I imagine that there are other donors who read this blog, but donate to many organizations that are not recommended by GiveWell. While I don’t want to oversimplify the decision-making involved with large charitable gifts or pretend that I have all the answers, I will offer two pieces of advice.

First, know what you’re trying to do. I’ve heard many people say that philanthropy is very personal. I understand that view, and my own giving is close to my heart. But if giving is primarily about helping others, then that the most important component of giving should be about other people. That is, the donor’s personal friendships, interests, and passions should take a back seat. Although you may feel a close connection to a school you attended, an illness that affected a family member, or a community you live in, those may not be the areas positioned to provide the most help for others. Instead, donors primarily focused on helping others should identify the greatest areas of need and the most effective solutions. It can be tough to put other people’s needs over ours, but, ironically, it makes most donors feel better about giving in the end. I certainly do.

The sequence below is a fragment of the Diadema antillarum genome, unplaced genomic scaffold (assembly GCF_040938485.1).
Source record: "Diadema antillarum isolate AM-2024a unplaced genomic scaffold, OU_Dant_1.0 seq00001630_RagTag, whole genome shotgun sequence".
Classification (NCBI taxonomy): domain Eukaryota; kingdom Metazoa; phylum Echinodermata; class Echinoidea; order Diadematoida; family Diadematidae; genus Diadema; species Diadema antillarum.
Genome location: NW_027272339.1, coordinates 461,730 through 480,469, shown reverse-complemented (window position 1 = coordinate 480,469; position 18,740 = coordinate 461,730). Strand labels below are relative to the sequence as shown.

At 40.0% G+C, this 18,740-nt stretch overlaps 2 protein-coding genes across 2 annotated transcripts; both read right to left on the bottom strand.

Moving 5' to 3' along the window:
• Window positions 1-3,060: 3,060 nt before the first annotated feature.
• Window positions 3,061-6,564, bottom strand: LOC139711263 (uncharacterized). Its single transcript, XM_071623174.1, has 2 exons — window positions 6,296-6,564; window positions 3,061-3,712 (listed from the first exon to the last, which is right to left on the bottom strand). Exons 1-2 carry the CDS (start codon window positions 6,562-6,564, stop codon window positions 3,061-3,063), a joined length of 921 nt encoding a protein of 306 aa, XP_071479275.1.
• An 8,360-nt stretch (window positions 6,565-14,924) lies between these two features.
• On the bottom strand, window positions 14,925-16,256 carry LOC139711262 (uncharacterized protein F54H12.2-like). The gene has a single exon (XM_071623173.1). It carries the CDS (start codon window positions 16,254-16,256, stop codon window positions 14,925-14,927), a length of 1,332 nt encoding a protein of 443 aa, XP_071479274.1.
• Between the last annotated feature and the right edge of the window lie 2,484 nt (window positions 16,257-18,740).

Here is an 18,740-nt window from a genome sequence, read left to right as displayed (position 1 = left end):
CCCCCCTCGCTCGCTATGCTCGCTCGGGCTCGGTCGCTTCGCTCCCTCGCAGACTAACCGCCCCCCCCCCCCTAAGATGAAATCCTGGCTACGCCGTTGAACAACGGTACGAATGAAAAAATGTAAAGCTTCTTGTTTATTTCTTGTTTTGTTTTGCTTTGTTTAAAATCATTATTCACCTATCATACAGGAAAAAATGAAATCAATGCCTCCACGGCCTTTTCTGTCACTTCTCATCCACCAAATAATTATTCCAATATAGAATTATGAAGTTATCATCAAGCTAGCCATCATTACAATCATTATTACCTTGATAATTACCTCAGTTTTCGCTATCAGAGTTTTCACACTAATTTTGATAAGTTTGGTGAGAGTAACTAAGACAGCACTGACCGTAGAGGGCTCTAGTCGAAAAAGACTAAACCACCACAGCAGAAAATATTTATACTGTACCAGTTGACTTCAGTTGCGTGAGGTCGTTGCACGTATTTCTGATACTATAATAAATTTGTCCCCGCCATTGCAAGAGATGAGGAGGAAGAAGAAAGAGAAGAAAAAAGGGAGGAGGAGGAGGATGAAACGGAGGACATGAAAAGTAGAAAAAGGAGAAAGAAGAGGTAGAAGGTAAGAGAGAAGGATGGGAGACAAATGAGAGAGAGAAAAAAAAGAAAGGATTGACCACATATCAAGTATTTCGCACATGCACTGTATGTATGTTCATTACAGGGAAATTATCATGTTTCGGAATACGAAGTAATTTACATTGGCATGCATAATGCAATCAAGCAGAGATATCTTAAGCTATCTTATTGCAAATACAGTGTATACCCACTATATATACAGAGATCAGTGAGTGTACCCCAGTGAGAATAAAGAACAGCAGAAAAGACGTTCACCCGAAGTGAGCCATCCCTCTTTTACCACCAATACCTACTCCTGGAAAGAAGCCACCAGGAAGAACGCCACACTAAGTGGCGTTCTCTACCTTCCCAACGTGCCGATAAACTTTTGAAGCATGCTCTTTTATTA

Second, know when someone else has more expertise than you. I originally viewed Freedom from Hunger as the best organization I could identify based on the information available to me at the time. And I had thought about it a lot. So it was personally challenging for me to acknowledge that GiveWell is better at evaluating charitable organizations. Neither my wife nor I agree with every aspect of GiveWell’s philosophy and approach—I doubt there is anyone who does—but the strengths they have seemed more than enough to outweigh any weaknesses we perceived. There is a certain pride of ownership many donors (including me) have as they develop their own philanthropic paths, and I’d encourage them to critically self-evaluate to make sure pride of ownership doesn’t get in the way of incorporating the expertise of others.

I am extremely appreciative for the work GiveWell has done to provide resources that were not available at the time I started giving. I get more personal satisfaction from knowing that my giving is doing more to help others, and I will have fewer reservations about opening my wallet wider in the future. To be completely frank, one thing that confuses me is why foundations and mega-donors making million-plus dollar gifts apparently make little use of GiveWell. I hope and expect this to change over time.

• Vipul Naik on June 23, 2011 at 9:39 am said:

Spelling error in your first Ed Note: you wrote “staring” instead of “starting”

• Chuck S'r on June 26, 2011 at 12:41 pm said:

Dear Mr. Friedman, the human and intelligent description of your frustrations following your donations in 2006 is very plausible and is for me somewhat touching.

Throughout your post there are expressions of a gracious human being.

Thank you.

• Chris Dunford, Freedom from Hunger on July 1, 2011 at 8:57 pm said:

Dear Eric,